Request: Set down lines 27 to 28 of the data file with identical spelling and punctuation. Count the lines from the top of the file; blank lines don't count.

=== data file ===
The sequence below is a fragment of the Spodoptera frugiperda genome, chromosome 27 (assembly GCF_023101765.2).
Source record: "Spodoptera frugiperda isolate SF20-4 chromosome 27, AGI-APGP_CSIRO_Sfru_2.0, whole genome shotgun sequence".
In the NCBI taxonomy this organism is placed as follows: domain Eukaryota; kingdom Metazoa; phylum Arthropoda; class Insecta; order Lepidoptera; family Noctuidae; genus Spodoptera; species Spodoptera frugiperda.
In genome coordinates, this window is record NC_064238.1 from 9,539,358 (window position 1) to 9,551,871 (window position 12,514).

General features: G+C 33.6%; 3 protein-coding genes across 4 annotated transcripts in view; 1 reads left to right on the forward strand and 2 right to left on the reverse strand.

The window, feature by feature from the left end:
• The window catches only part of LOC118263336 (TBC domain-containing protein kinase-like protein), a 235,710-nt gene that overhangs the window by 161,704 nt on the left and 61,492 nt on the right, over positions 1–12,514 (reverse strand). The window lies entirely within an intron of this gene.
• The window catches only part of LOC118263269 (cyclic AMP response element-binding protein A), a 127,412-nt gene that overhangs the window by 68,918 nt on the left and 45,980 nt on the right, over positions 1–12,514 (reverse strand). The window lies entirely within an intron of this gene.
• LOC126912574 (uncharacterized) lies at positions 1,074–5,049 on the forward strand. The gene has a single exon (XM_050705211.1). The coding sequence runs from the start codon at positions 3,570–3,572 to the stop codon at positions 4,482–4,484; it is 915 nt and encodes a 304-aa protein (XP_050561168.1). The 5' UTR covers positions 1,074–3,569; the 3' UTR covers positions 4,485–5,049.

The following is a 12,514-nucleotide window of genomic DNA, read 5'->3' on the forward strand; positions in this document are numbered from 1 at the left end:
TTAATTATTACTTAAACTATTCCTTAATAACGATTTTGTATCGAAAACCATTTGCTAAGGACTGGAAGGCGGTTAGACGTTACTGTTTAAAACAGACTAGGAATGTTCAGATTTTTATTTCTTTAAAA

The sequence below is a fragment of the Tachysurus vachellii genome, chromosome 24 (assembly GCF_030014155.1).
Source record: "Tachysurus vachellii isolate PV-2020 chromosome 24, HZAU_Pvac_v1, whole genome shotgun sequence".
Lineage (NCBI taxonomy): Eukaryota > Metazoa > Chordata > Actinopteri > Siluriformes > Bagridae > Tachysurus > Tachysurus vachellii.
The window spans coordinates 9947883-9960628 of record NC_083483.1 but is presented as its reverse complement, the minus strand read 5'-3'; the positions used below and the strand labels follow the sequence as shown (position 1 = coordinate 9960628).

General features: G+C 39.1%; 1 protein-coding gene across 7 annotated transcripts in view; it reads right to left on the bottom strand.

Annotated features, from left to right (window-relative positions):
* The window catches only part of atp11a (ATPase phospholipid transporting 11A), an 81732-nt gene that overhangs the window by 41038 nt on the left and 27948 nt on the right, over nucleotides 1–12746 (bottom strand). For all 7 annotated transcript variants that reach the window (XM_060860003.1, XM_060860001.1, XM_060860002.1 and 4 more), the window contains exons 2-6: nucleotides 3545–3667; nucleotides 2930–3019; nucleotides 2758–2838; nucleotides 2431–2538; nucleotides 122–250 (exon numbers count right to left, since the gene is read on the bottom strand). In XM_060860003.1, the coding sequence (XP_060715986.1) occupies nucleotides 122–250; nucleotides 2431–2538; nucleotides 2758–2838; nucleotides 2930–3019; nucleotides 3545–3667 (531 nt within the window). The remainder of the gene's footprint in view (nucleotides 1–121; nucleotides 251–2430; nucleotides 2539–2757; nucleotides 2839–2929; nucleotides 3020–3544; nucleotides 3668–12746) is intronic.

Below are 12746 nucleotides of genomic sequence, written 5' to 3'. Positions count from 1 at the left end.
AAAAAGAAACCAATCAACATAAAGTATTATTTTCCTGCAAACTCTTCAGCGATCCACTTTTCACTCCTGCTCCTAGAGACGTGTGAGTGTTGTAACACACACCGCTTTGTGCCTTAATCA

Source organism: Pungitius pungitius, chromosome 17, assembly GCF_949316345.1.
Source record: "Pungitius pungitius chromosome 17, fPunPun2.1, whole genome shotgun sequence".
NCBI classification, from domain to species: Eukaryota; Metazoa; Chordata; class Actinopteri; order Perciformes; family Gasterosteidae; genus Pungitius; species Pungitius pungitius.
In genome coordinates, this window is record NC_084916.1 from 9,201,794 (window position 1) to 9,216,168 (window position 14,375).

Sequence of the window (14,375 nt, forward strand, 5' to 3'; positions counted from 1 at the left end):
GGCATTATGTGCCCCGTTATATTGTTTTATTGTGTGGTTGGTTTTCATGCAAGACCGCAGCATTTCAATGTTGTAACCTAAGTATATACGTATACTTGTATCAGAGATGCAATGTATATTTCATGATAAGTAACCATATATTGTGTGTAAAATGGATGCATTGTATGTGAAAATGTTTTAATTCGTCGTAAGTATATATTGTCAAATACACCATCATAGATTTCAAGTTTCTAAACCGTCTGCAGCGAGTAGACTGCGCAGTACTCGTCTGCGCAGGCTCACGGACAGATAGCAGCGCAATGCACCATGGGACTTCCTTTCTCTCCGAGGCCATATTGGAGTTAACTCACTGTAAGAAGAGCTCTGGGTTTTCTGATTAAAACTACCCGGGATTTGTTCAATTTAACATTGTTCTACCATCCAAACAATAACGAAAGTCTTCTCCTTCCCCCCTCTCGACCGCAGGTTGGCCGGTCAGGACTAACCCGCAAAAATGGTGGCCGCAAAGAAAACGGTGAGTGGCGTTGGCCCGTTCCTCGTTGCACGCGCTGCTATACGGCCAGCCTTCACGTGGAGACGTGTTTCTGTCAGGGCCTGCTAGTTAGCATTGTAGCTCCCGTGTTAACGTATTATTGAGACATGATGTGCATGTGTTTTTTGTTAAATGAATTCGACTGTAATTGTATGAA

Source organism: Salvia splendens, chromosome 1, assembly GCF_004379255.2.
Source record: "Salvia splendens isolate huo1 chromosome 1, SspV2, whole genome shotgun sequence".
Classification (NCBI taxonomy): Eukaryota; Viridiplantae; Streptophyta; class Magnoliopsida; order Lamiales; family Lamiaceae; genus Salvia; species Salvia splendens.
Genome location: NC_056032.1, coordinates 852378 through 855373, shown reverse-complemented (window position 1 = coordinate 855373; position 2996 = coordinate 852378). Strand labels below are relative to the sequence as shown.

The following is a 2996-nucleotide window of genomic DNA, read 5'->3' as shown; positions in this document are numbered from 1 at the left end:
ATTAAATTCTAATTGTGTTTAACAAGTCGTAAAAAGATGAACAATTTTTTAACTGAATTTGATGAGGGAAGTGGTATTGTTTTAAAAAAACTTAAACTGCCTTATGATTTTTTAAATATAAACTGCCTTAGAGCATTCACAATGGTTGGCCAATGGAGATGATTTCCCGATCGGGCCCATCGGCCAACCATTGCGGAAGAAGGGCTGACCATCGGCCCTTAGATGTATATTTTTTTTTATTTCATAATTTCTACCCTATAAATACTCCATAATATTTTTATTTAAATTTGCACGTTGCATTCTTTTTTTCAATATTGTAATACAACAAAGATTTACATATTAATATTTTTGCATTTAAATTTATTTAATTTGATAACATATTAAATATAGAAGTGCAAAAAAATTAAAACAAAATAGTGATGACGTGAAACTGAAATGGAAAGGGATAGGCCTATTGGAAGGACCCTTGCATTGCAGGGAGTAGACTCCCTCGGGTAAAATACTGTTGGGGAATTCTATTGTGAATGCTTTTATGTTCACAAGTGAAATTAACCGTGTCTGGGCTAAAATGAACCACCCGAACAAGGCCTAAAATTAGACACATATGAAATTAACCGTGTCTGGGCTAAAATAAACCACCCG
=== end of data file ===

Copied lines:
Source organism: Salvia splendens, chromosome 1, assembly GCF_004379255.2.
Source record: "Salvia splendens isolate huo1 chromosome 1, SspV2, whole genome shotgun sequence".